`When I use a word,' Humpty Dumpty said, in rather a scornful tone, `it means just what I choose it to mean -- neither more nor less.'
Reminds me of B. Leiter (blighter), who uses his command of philosophical argot to call easy questions "hard" and hard questions "easy":
Start with some examples of hard questions, the kinds of questions I largely avoid on the blog (though some of them are the subject of my scholarly work):
Does the now orthodox thesis of the token-identity of the mental and the physical (the supervenience of the mental on the physical) have the unintended consequence that the mental is epiphenomenal? (Relatedly: is there really an intelligible kind of metaphysical relationship between properties [i.e., supervenience] that is intermediate between property-dualism and type-identity?)
Is there any reason to think that putative moral facts will figure in the best causal explanation of any aspect of our experience?
What exactly is Nietzsche's doctrine of the will to power, and what role is it playing in the argument of the Genealogy?
Do authoritative reasons in Raz's sense really have to be exclusionary reasons, or will it suffice if they simply have more "weight" than other kinds of reasons?
What reasons, if any, does (or can) Quine give for his naturalism, and are they sound?
Is it an obstacle to descriptive jurisprudence that the concepts central to law are (as I have called them) hermeneutic concepts, i.e., concepts whose extension is supposed to be fixed by the role they play in how people understand themselves and their social world?
What is Foucault's view of the cognitive and epistemic status of the claims of the human sciences?...
By contrast, here are some easy questions:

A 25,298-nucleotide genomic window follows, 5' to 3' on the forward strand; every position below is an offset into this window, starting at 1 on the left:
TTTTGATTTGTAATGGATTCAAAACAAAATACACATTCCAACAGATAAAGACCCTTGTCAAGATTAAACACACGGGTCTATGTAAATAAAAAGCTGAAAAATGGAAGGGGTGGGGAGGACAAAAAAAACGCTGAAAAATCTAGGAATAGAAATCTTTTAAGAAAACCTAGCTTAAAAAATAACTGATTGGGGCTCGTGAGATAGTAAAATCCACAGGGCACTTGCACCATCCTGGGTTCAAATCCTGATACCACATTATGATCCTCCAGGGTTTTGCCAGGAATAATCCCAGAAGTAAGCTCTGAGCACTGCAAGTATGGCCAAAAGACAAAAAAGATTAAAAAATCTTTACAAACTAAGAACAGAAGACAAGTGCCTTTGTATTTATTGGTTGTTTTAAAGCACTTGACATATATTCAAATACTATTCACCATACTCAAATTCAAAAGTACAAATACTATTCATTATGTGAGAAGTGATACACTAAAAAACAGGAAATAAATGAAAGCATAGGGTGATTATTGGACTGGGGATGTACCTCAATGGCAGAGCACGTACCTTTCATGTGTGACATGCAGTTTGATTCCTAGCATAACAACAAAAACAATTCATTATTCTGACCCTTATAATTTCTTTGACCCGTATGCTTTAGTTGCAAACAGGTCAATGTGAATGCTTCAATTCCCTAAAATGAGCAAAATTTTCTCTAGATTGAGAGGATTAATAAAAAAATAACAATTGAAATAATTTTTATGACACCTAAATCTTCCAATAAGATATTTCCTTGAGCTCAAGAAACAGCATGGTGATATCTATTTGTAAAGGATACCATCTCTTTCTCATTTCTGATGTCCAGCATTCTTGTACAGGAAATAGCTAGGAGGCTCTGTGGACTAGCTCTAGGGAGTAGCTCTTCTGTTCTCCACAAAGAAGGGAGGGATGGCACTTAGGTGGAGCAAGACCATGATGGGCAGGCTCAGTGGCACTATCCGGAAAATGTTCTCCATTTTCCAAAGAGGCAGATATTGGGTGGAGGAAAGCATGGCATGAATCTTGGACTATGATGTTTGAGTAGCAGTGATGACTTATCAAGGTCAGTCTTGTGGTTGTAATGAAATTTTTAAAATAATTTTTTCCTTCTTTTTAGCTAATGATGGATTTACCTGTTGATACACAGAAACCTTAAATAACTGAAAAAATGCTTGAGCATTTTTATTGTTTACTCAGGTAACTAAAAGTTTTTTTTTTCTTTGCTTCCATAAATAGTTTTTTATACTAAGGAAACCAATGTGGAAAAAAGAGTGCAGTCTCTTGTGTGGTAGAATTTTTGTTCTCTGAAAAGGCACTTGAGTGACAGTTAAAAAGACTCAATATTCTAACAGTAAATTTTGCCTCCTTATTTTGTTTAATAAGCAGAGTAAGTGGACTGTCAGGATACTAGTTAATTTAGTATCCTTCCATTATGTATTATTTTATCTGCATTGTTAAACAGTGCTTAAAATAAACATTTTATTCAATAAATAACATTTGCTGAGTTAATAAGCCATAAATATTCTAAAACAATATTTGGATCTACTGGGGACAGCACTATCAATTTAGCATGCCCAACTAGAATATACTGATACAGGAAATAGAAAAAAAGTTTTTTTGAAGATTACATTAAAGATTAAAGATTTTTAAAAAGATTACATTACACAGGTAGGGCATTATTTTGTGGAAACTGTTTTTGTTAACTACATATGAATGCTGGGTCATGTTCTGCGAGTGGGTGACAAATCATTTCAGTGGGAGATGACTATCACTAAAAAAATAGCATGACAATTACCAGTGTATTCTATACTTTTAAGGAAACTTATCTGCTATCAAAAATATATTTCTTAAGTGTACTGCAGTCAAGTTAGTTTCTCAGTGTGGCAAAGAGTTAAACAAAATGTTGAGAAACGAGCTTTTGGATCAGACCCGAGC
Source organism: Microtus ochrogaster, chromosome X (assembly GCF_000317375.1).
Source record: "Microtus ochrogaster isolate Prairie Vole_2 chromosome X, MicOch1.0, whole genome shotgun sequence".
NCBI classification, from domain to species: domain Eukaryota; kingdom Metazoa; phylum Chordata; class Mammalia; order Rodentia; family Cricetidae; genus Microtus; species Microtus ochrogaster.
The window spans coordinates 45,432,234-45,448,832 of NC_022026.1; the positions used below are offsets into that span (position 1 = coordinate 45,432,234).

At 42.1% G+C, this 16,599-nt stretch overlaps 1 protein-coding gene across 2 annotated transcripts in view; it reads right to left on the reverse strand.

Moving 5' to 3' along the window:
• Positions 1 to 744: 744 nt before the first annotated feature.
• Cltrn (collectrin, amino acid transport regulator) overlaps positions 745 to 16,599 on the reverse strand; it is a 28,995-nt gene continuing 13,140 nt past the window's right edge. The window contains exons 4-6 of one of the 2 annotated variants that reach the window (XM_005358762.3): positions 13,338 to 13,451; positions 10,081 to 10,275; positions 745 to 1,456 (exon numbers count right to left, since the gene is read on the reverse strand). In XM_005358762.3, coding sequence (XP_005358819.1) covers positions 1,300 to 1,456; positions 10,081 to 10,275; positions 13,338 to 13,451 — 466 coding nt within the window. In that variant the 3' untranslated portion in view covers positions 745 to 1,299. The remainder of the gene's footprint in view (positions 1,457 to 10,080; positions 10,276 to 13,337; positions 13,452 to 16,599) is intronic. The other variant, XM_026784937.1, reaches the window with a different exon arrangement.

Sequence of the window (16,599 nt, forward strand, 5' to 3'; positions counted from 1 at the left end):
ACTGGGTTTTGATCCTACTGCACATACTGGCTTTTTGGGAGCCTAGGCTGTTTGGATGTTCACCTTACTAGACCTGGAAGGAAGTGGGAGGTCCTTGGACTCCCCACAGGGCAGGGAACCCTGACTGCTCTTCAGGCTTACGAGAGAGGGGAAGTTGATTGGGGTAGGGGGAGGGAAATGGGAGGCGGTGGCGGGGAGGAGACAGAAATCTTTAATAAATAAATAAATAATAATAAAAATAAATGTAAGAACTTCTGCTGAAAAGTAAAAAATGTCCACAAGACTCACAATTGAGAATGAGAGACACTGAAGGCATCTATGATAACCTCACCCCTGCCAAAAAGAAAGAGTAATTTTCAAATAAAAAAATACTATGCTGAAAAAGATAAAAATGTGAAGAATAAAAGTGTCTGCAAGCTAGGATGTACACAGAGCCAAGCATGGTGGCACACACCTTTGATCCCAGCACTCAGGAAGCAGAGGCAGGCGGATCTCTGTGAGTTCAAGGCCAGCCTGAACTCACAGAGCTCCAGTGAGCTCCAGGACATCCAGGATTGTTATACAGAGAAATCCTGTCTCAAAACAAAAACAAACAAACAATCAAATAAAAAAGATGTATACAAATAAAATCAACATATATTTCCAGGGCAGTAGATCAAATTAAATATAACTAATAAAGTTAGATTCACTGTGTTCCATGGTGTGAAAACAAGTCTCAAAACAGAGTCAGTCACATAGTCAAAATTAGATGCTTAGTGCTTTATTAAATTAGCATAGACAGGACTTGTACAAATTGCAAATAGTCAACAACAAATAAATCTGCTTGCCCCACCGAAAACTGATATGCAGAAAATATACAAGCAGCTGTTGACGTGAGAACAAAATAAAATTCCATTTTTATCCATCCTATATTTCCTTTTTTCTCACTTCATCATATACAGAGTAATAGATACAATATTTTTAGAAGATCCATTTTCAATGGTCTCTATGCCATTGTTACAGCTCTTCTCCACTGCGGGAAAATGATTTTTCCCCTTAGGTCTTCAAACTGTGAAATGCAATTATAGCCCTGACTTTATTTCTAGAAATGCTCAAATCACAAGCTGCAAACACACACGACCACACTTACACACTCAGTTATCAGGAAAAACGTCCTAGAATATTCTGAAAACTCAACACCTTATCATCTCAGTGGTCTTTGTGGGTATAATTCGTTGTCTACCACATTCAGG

Was the U.S. justified in invading Iraq?
Are Bush's economic policies in the interests of most people?
Is Darwin's theory of evolution by natural selection a well-confirmed scientific theory?
Is there a social security "crisis"?
Leiter goes on, in his usual egotistical manner, to assume that he has a monopoly on the answers to the "easy" questions (presumably "no," "no," "yes," and "no," respectively), which entitles him to dismiss those who have different answers:
Leiter's "hard" questions are nothing more than the kind of intellectual pornography that stimulates professional academics and pseudo-intellectuals to engage in endless, meaningless bouts of mutual, mental masturbation.
These questions, and many others, are easily addressed in the blogosphere, since there is no serious--or at least no honest or intelligent--dispute about the epistemic merits of the possible answers. Where I get into "trouble," of course, is with those who can't tell the difference between the two kinds of questions, the ones who think that the dialectical care, caution, and intellectual humility required for the genuinely "hard" questions ought to apply to the easy questions as well. These folks are a bit miffed when I dismiss their positions out of hand. But that is what their positions usually deserve.
Part of intellectual maturity is being able to tell the difference between questions where humility is required and questions which are not worth one's time. The so-called "blogosphere," like the public culture in general, is not a rich repository of intellectual maturity, needless to say. And, unsurprisingly, intellectual lightweights with trite opinions, and limited analytical skills, take offense when I make it all too clear what the answers to the easy questions are. Many of these folks are no doubt honest, well-intentioned, decent people, who have been led down unhappy paths by circumstances or indoctrination. It is an important question, far beyond my ken, what can be done to set them straight. But it is not the aim of this blog to do so.
Leiter's first two "easy" questions are in fact hard questions with indeterminate, political answers and real consequences for real people (as opposed to academics). Leiter's third "easy" question is in fact a hard scientific question which cannot be answered "yes" or "no" because it pertains to a falsifiable hypothesis. Leiter's fourth "easy" question is easy only because of the way Leiter has framed it. The real question (what to do about Social Security) is as hard as his first two "easy" questions.
Leiter would object that I am not using "hard" and easy" as he intends them. But I am using "hard" and "easy" as they are commonly understood; Leiter is not. He has no monopoly on the terms of public discourse, just as he has no monopoly on the answers to truly hard questions, his delusions of intellectual superiority to the contrary.
* Who must look like this:
Source: B. Leiter's homepage.